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The working title of this film was Prince of Egypt. Before the film's onscreen credits, producer-director Cecil B. DeMille steps out from behind a curtain onto a stage. Directly addressing the audience for two minutes, DeMille states that the Bible omits approximately thirty years in its description of the life of Moses, and that the filmmakers drew upon historical works such as those by Philo and Josephus and the Hebrew Midrash for the picture. DeMille then asserts that the subject of Moses' life is particularly timely, as it deals with themes such as whether man is to be ruled by God's law or the whims of a dictator like Rameses. DeMille announces that the filmmakers' intent was "not to create a story but to be worthy of the story divinely created 3,000 years ago, the five books of Moses." After DeMille states that the film is three hours and thirty-nine minutes long and will contain one intermission, he thanks the audience for its attention, then goes back behind the curtain. Although the prologue was included in the print viewed, the Daily Variety review noted that it would be "used in all initial playdates, but May be dropped later."
After DeMille's introduction, a special version of the traditional Paramount logo, in which the Paramount mountain is shaped like Mount Sinai and is colored mostly in red, appears and is followed by the onscreen credits. The intermission occurred following the picture's fourteenth reel, after the burning bush has spoken to "Moses" and instructed him to return to Egypt. According to the Daily Variety review, Paramount recommended a ten-minute break. The film ends with a written card stating: "So it was written, so it shall be done," and a special title card announcing the "Exit Music."
As noted in the onscreen credits, The Ten Commandments was "compiled from many sources and contains material from" three contemporary novels and was written "in accordance with the ancient texts of Philo, Josephus, Eusebius, The Midrash and The Holy Scriptures." DeMille's onscreen credit reads: "Those who see this motion picture-Produced and directed by Cecil B. DeMille-will make a pilgrimage over the very ground that Moses trod more than 3,000 years ago." The opening credits contain a written acknowledgment for the "valuable cooperation" of Dr. William C. Hayes, Metropolitan Museum of Art, New York; Dr. Labib Habachi, Department of Antiquities, Luxor, Egypt; Dr. Keith C. Seele, Dr. Ralph Marcus and Dr. George R. Hughes, Oriental Institute, University of Chicago; and Rabbi Rudolph Lupo, Jewish Community Library, Los Angeles. Studio records indicate that the scholars acknowledged were frequently consulted throughout pre-production and production on a wide variety of historical topics. Frequent voice-over narration heard throughout the film, spoken by DeMille and explaining the action, is taken primarily from the Book of Exodus in the Old Testament. Other books from the Old Testament are also quoted in the narration.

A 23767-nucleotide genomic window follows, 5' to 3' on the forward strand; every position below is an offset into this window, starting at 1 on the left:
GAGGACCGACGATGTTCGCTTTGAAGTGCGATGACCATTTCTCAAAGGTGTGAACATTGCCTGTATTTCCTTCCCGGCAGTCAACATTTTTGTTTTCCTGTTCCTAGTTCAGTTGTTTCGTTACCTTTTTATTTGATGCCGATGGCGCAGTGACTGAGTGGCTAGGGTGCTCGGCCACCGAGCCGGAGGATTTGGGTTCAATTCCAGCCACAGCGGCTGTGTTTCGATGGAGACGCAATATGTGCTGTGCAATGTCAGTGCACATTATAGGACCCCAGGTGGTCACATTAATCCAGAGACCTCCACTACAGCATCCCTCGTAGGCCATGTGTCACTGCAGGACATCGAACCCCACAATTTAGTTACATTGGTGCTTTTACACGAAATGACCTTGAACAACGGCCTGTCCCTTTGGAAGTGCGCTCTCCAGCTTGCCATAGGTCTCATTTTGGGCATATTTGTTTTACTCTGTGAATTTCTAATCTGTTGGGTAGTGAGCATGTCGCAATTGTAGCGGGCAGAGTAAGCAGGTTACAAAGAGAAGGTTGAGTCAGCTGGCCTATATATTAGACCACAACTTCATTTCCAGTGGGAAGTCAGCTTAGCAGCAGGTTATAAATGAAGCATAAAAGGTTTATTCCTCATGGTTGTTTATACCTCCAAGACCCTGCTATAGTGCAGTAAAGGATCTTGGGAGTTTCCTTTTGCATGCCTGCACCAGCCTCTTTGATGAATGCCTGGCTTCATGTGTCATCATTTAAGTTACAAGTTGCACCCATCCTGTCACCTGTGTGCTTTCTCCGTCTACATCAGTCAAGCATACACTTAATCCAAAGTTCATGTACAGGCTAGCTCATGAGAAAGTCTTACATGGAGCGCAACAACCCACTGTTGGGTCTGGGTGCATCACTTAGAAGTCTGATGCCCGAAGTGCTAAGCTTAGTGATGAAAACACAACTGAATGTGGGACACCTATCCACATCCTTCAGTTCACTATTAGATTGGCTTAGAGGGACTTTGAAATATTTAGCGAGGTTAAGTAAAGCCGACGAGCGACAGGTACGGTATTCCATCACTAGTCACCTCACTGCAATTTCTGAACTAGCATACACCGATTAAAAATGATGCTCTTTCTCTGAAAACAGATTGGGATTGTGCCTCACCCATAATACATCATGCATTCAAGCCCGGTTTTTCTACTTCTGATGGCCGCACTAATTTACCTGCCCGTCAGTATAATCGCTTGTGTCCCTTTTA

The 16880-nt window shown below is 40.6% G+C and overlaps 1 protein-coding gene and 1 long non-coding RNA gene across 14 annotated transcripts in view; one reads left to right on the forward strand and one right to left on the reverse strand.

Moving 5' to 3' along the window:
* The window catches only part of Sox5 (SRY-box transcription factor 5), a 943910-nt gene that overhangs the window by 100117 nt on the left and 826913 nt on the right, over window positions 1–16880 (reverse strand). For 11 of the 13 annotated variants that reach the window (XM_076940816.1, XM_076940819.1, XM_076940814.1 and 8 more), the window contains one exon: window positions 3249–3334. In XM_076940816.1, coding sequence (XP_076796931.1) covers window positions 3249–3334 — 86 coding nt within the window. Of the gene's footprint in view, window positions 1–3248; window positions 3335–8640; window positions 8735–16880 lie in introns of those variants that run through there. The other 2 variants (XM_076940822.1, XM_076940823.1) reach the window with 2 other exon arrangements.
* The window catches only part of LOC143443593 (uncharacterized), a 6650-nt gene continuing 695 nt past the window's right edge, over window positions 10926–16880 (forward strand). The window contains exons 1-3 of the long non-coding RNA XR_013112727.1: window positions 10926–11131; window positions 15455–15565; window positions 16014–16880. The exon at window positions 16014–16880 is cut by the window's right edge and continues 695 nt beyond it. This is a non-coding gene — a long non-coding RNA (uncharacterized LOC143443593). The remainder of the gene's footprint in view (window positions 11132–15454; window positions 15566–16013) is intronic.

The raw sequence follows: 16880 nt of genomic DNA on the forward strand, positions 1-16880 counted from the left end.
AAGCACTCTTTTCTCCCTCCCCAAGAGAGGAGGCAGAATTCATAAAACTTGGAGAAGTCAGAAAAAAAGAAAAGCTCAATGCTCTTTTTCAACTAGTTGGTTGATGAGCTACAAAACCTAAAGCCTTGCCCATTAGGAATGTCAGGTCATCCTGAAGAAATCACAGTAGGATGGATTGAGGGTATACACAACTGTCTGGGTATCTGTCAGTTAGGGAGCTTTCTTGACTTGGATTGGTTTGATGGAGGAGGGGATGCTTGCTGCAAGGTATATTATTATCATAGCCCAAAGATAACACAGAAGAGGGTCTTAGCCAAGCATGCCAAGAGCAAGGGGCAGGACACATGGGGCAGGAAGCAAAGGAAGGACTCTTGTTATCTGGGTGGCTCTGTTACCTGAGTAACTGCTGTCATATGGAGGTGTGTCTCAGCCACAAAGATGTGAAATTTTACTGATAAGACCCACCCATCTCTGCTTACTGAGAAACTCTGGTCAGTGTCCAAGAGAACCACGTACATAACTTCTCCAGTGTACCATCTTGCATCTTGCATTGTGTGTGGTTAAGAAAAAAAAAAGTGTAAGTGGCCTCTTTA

DeMille announced his intention to remake his 1923 Paramount film The Ten Commandments in spring 1952. The earlier film, which starred Theodore Roberts as Moses, focused only partially on the biblical story and included a modern-day parable about two brothers (see AFI Catalog of Feature Films, 1921-30). Cinematographer J. Peverell Marley and editor Anne Bauchens worked on both the 1923 and 1956 versions of The Ten Commandments. In announcing his intention to remake the film, DeMille noted that the new picture would depict only the life of Moses. In August 1952, Daily Variety reported that DeMille intended the film to be "the biggest picture of his career," an ambition that many modern sources agree that he fulfilled. In an undated, circa mid-1954, letter written by DeMille to the editor of the British journal The Jewish Chronicle, the producer stated that at that time, he had been working on the picture for five years, with "the script alone requiring three years to write." DeMille estimated that the movie would "require two years to film" and would not be ready for release until the middle of 1956. Although information in the Paramount Produced Scripts Collection at the AMPAS Library indicates that Edmund Penney worked on the film's screenplay, he is not listed by any other contemporary sources, and the extent of his contribution to the completed picture, if any, has not been determined.
Henry Noerdlinger, DeMille's chief researcher on many of his films, published a book entitled Moses and Egypt (Los Angeles, 1956) detailing the enormous amount of research undertaken to achieve historical accuracy in The Ten Commandments. According to Noerdlinger's book, "950 books, 984 periodicals, 1,286 clippings and 2,964 photographs were studied," and the "facilities of 30 libraries and museums in North America, Europe and Africa" were employed in the film's preparation. An October 1956 Hollywood Citizen-News article noted that Noerdlinger began his research for the film in June 1952, and an August 1956 New York Times report asserted that the historical preparation cost "hundreds of thousands of dollars." As Noerdlinger explained in his book, the Bible does not give a specific date for the exodus, nor state which pharaoh was confronted by Moses, and so the filmmakers decided upon the 13th century B.C., which was generally favored by scholars as the time of the exodus. They then chose Rameses II, who reigned from 1301-1234 B.C., as Moses' nemesis. [Scholars alternately spell Rameses as Ramses, and Sethi as Seti.] DeMille's depiction of Moses' early life, about which little is told in the Bible, relied upon other sources, as noted in an article written by screenplay author Aeneas MacKenzie for the July 31, 1955 issue of New York Times. MacKenzie stated that "certain ancient Hebrew, Moslem and other non-Biblical texts," as well as sources found in Noerdlinger's extensive research, were used to supply the "missing" details of Moses' life. Noerdlinger's book was used to help publicize the film, especially in Europe, and was given to film, religious and historical reviewers.